Study Notes On Chemistry:ORGANIC CHEMISTRY

Here we are providing the short notes on Chemistry which will be help to crack science part in may examinations like SSC, Railway and other competitive exams.

ORGANIC CHEMISTRY

Organic chemistry is defined as the study of hydrocarbons and their derivatives. Most atoms are only capable of forming small molecules. However one or two can form larger molecules.

Urea was the first organic compound prepared in laboratory. It was prepared by Wohler (1828) from inorganic compound i.e. ammonium cyanate.

Acetic acid was the first organic compound synthesized from the elements by Kolbe.

Functional group is responsible for the chemical properties of the molecules ex. OH is alcoholic group

 

Isomers Compounds having the same molecular formula but different structures, e.g. C2H6O can have the structure, i.e. CH3OCH3 (dimethyl ether) and C2H5OH (ethanol).

 

Hydrocarbons

These are the compounds of only carbon and hydrogen.

Saturated hydrocarbons They contain only single bonds. These are also called alkanes or paraffins and have general formula . Methane is the first member of this group.

 

Unsaturated hydrocarbons They have general formula  for alkene and  for alkynes. These have atleast one double (=) or triple (≡) bond and are called alkenes and alkynes respectively.

Aromatic hydrocarbons They have ring structure with alternate double bonds and (4n + 2)  (Huckel’s rule) e.g. benzene.

 

Important Hydrocarbons and their Uses

Methane (CH4) It is also known as marsh gas or damp fire. Natural gas contains mainly 90% methane along with ethane, propane, butane etc. Rice agriculture is a big source of atmospheric methane.

  • It is the cause of occurrence of the explosions in mines.
  • It is used as a fuel gas in making carbon black.

 

Biogas

Produced during decay of biomass in the absence of oxygen. Methane (75%) is the main constituent of biogas).

Ethane ()

Natural gas contains approx. 10% ethane. Its hexachloro derivative  is used as an artificial camphor.

Butane

It is the main constituent of LPG (liquefied petroleum gas).

Ethylene

In World war | (1914-18), it was used for the manufacturing of mustard gas (poisonous gas). It is used as an anesthetic for the preservation and artificial ripening of green fruits.

Acetylene (CH ≡ CH)

 

Benzene

It is the simplest aromatic hydrocarbon. It was discovered by Faraday in 1825. It is also used as a motor fuel under the name benzol.

 

Toluene

It is used as a commercial solvent in the manufacturing of explosive (TNT), drugs (chloramines-T) and dyestuffs. Used in the manufacturing of saccharin and printing inks. toluene is used as antifreeze.

Naphthalene

It is used for preventing moths in clothes, as an insecticide.

 

Halogen Derivatives of Hydrocarbons

Chloroform ()

  • It was discovered by Sir James Young Simpson.
  • It is stored in closed dark coloured bottles completely filled because it is oxidized by air in the presence of sunlight to an extremely poisonous gas phosgene .
  • It reacts with conc. and form chloropicrin . Chloropicrin is an insecticide and also used as poisonous gas at the time of war.
  • The major use of chloroform today is in the production of the Freon refrigerant, R-22.

Iodoform

It is used as an antiseptic due to liberation of free iodine.

 

Carbon tetrachloride

used as a fire extinguishers under the name pyrene.

Dichloro diphenyl trichloro ethane (DDT)

It was the first chlorinated organic insecticides and originally prepared in 1873.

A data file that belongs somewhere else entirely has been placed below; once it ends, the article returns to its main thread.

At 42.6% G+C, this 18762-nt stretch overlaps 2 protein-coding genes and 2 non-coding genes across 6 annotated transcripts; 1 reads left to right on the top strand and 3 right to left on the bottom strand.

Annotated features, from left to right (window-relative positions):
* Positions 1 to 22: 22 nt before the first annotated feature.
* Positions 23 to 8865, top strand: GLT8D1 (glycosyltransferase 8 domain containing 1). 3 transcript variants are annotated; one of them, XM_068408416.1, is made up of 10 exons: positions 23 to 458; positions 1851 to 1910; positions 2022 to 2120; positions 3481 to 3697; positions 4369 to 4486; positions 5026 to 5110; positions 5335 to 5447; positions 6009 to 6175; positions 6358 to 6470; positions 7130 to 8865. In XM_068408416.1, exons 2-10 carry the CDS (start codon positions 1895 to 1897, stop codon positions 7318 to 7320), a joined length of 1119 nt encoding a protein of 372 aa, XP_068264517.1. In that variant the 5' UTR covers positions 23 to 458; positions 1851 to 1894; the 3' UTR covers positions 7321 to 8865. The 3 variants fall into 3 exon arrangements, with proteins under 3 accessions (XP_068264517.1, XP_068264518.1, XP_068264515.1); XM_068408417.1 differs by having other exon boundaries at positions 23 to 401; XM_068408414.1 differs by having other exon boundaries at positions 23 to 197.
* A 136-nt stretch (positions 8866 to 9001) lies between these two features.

Alcohols

Methyl alcohol

  • It is also known as wood spirit or wood naphtha.
  • Methyl alcohol is poisonous in nature and when taken internally it can cause blindness and even death.
  • It is used for denaturing alcohol (methylated spirit is denatured ethyl alcohol).

 

Ethyl alcohol

It is simply known as alcohol, spirit of wine or grain alcohol.

 

Glycerol

  • It is an important trihydric alcohol known as glycerine.
  • It is sweet in taste and very hygroscopic in nature. It is used in the manufacturing of cosmetics and transparent soaps.

Phenol

It is a monohydric benzene derivative. It is commonly known as carbolic acid or benzenol.

 

Methyl isocyanate

Leakage of this gas is responsible for Bhopal gas tragedy.

Coal

  • It is believed that is was formed by (carbonization). Different varieties of coal are anthracite (90% carbon), bituminous (70% carbon), lignite (40% carbon) and peat (10-15% carbon).
  • On heating at 1270-1675 K in the absence of air, coal decomposes and gives the following products.
  • Coke is the solid residue left after the distillation.
  • Coal tar It is a mixture of about 700 substances.
  • Now-a-days bitumen, a petroleum product, is used in place of coal tar for metalling the roads.
  • The most significant characteristics of Indian coal are its high ash content, entrained gasifires and low sulphur content.
  • The process of separation of various constituents/ fractions of petroleum is known as refining.
  • Knocking – In a petrol engine, vapours of petrol and air are first compressed to a small volume and then ignited by a spark. If the quality of petrol is not good, it leads to the pre-ignition of fuel in the cylinder. This gives rise to a metallic sound known as knocking. Tetraethyl lead (TEL) and Benzene – Toluene – Xylene (BTX) are common antiknock compounds.
  • Octane number – The antiknocking property of petrol is measured in terms of octane number. Higher the octane number, better is the quality of fuel. Gasoline used in automobiles has an octane number 80 or higher while in aeroplane, it has an octane number 100 or over higher.

Fuels:

  • Producer gas is a mixture of carbon monoxide and nitrogen. Water gas in mixture of carbon monoxide and hydrogen.
  • Coal gas is a mixture of hydrogen, methane, carbon monoxide, ethane, acetylene, carbon dioxide, nitrogen and oxygen.

Leave a Reply